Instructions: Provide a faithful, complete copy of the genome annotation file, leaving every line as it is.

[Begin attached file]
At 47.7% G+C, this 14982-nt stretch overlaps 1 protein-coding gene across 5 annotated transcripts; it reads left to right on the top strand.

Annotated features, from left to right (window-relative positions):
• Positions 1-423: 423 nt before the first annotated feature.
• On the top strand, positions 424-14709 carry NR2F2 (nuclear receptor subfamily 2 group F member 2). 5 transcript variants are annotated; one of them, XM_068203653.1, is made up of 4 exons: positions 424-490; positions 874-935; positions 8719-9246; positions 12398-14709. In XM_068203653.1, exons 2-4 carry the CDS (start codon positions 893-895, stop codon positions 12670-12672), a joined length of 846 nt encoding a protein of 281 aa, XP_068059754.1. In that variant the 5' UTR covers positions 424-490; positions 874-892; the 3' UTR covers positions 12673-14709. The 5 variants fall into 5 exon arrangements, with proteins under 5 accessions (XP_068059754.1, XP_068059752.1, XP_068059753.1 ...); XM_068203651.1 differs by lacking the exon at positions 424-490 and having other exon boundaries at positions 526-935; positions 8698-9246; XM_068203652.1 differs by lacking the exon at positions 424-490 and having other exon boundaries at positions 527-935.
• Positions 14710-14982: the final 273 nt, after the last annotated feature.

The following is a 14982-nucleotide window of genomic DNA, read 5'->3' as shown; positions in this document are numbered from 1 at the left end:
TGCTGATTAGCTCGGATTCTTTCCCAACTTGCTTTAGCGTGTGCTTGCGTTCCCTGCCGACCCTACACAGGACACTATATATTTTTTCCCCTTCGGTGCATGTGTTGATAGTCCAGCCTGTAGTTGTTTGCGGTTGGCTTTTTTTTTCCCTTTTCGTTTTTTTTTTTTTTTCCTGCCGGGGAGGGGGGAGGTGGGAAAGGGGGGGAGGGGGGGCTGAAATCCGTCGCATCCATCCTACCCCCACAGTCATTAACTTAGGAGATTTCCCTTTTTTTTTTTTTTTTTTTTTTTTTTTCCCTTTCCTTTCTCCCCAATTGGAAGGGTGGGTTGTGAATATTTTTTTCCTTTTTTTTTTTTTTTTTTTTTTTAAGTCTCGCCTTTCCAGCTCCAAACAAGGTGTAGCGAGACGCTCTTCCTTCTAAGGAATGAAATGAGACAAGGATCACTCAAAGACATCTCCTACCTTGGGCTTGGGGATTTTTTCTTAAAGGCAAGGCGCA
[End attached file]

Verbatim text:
At 47.7% G+C, this 14982-nt stretch overlaps 1 protein-coding gene across 5 annotated transcripts; it reads left to right on the top strand.

Annotated features, from left to right (window-relative positions):
• Positions 1-423: 423 nt before the first annotated feature.
• On the top strand, positions 424-14709 carry NR2F2 (nuclear receptor subfamily 2 group F member 2). 5 transcript variants are annotated; one of them, XM_068203653.1, is made up of 4 exons: positions 424-490; positions 874-935; positions 8719-9246; positions 12398-14709. In XM_068203653.1, exons 2-4 carry the CDS (start codon positions 893-895, stop codon positions 12670-12672), a joined length of 846 nt encoding a protein of 281 aa, XP_068059754.1. In that variant the 5' UTR covers positions 424-490; positions 874-892; the 3' UTR covers positions 12673-14709. The 5 variants fall into 5 exon arrangements, with proteins under 5 accessions (XP_068059754.1, XP_068059752.1, XP_068059753.1 ...); XM_068203651.1 differs by lacking the exon at positions 424-490 and having other exon boundaries at positions 526-935; positions 8698-9246; XM_068203652.1 differs by lacking the exon at positions 424-490 and having other exon boundaries at positions 527-935.
• Positions 14710-14982: the final 273 nt, after the last annotated feature.

The following is a 14982-nucleotide window of genomic DNA, read 5'->3' as shown; positions in this document are numbered from 1 at the left end:
TGCTGATTAGCTCGGATTCTTTCCCAACTTGCTTTAGCGTGTGCTTGCGTTCCCTGCCGACCCTACACAGGACACTATATATTTTTTCCCCTTCGGTGCATGTGTTGATAGTCCAGCCTGTAGTTGTTTGCGGTTGGCTTTTTTTTTCCCTTTTCGTTTTTTTTTTTTTTTCCTGCCGGGGAGGGGGGAGGTGGGAAAGGGGGGGAGGGGGGGCTGAAATCCGTCGCATCCATCCTACCCCCACAGTCATTAACTTAGGAGATTTCCCTTTTTTTTTTTTTTTTTTTTTTTTTTTCCCTTTCCTTTCTCCCCAATTGGAAGGGTGGGTTGTGAATATTTTTTTCCTTTTTTTTTTTTTTTTTTTTTTTAAGTCTCGCCTTTCCAGCTCCAAACAAGGTGTAGCGAGACGCTCTTCCTTCTAAGGAATGAAATGAGACAAGGATCACTCAAAGACATCTCCTACCTTGGGCTTGGGGATTTTTTCTTAAAGGCAAGGCGCA